With the release of its Service Instruction 1070Q on July 16, 2010, Lycoming quietly approved autogas as a fuel for some of its engines — or did they? As news of the company’s about-face after years of advising against the fuel became public, company officials have attempted to explain their confusing stance against a backdrop of thousands of pilots who have happily used autogas in Lycoming engines under STCs from the EAA and Petersen Aviation since 1982 when the fuel first gained approval from the FAA.
This past week, AVweb published a three-part series on the subject written by Michael Kraft, General Manager at Lycoming Engines. In Part One, he explains why the company now supports autogas for certain engines. In Part Two, Kraft attempts to redefine autogas, differentiating between what he calls “pump gas” and a tightly-defined specification for autogas that he states is not available at retail gas stations. In Part Three, he implies that autogas users have been lucky not to have fallen out of the sky by virtue of their using a widely-available, FAA-approved fuel that Lycoming still does not formally recognize.
While the authors of GAfuel praise Lycoming for its partial endorsement of autogas, we’d like to comment on a few things that we believe are incorrect or misleading in this three-part series (see also the reader comments to these articles, especially the strong endorsements from those who use autogas).
First, let’s examine the type of autogas that Lycoming’s SI 1070Q allows. In his initial statement found in italics in Part I of the AVweb series, Mr. Kraft makes an interesting distinction about unleaded auto gasoline that doesn’t really exist. Two terms are used repeatedly throughout this series: “pump gas” and “mogas.” “Pump gas” refers specifically to fuel that conforms to the ASTM D4814 or Euronorm 228 specifications for automotive fuel and is available for retail purchase at automobile filling stations. “Mogas,” as he defines it, refers specifically to a fuel that also conforms to the ASTM D4814 or Euronorm 228 specifications, but would be controlled and labeled differently such that it is “fit-for-purpose” for aviation.” Mogas as defined in this article, as a “labeled” product, does not exist and we doubt that you will be able to convince any gasoline distributor to label it as such at your local gas station.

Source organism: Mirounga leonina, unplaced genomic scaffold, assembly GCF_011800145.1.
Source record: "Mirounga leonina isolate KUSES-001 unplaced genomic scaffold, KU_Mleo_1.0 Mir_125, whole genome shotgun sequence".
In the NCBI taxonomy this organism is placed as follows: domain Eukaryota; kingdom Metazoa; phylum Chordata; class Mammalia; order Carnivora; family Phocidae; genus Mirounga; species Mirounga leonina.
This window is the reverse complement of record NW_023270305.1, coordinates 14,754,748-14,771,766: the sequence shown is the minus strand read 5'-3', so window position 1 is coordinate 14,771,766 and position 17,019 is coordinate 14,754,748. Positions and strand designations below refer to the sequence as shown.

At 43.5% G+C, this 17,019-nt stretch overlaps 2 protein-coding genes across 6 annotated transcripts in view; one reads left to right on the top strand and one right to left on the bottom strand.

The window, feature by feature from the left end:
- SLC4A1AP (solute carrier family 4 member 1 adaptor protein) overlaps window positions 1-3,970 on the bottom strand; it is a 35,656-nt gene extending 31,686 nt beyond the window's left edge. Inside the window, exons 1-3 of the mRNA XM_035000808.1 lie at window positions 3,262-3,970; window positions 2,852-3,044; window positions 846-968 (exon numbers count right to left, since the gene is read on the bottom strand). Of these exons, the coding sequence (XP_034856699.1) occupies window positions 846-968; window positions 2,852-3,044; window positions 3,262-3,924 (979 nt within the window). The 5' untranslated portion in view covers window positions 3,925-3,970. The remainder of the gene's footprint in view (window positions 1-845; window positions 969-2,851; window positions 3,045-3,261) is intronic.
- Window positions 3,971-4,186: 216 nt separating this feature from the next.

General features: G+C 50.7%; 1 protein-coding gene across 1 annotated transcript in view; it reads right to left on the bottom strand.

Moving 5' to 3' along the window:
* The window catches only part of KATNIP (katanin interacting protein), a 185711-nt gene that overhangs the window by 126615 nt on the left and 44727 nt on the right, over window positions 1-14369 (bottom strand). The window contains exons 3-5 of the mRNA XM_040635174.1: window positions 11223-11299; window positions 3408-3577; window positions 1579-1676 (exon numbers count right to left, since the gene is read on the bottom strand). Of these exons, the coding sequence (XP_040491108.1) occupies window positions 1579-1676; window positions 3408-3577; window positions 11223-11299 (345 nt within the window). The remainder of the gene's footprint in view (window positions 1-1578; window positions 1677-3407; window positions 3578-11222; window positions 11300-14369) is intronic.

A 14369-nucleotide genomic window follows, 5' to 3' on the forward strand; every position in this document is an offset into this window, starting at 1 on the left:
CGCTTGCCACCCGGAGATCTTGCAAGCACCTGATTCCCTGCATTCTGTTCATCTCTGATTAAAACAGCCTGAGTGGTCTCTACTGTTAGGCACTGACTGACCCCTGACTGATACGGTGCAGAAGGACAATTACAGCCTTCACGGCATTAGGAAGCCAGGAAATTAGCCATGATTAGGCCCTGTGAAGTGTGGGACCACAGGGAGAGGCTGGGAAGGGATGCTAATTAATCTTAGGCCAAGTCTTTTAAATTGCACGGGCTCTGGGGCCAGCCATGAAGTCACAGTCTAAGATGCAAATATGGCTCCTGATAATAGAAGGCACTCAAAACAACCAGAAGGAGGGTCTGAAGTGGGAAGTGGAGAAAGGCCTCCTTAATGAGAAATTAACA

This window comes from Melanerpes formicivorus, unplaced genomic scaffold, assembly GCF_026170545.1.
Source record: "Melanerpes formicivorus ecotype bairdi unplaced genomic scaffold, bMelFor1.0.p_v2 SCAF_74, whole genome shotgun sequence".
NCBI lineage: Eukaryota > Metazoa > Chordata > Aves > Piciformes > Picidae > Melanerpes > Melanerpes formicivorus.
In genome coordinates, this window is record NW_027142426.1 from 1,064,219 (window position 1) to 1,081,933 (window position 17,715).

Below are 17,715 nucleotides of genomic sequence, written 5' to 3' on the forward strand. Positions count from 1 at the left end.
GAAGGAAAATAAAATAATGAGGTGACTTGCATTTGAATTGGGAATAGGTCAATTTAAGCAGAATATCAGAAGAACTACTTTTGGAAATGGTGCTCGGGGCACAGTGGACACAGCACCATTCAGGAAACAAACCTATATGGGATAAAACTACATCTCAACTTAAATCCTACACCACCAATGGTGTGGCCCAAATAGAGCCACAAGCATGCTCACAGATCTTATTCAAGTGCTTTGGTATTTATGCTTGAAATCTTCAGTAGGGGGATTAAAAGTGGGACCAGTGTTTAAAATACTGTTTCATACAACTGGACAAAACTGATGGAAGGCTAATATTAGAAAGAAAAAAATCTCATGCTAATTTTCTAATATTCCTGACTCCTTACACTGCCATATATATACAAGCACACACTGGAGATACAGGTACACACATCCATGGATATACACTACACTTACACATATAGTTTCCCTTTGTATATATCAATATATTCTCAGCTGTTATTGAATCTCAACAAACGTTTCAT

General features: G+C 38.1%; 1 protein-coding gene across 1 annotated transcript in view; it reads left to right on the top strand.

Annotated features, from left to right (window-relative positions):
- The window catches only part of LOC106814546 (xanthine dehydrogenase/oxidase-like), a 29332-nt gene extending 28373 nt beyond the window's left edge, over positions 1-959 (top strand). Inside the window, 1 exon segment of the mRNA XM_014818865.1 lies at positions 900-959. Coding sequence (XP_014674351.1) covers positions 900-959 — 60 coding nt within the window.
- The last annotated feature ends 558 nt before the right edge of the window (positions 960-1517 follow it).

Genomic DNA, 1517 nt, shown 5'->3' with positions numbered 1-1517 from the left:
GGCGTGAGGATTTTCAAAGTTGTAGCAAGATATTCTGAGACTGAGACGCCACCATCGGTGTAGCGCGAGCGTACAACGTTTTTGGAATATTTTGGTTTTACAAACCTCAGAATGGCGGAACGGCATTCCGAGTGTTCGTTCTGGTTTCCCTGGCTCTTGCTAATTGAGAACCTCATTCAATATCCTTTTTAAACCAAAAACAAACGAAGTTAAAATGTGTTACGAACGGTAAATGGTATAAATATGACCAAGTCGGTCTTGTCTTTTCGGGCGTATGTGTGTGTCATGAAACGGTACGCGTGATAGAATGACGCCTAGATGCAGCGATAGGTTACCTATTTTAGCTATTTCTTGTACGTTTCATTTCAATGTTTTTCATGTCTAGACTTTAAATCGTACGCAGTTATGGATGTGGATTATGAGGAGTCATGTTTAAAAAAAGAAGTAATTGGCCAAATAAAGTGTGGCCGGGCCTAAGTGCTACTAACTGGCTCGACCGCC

As the article continues in Section 1, a thesis is developed that only a specific set of specifications for auto gasoline can be used in aviation “mogas”, setting it apart from the gasoline delivered to any service station for use in your car, defined by Kraft as “pump-gas”, and this specific fuel is “fit-for-purpose” for aviation. So what are these tight specifications that will distinguish “mogas” from the dreaded “pump gas” that you use in your car? Four specifications are spelled out in the article:
1. 93 AKI for detonation margin (hot day OAT and 500F cylinder heads).
2. Vapor pressure Class A-4 to prevent vapor lock.
3. No ethanol and maximum 1% oxygenates.
4. ASTM D4814 Revision 09b and EN228 Revision 2008:E.
We will give you that 93 AKI is a premium specification and it is not commonly available throughout the US. It is especially rare west of the Rockies but it is available and refineries do make it, so that spec doesn’t separate “mogas” from “pump gas” since there are service stations that sell 93 AKI auto fuel. A quick review of Pure-Gas.org shows that in states that have many retail sellers of ethanol-free fuel, about a quarter of these sell 93+ AKI, so clearly it is available at fuel terminals. So the octane requirement spelled out by Lycoming does not separate “mogas” from “pump gas.”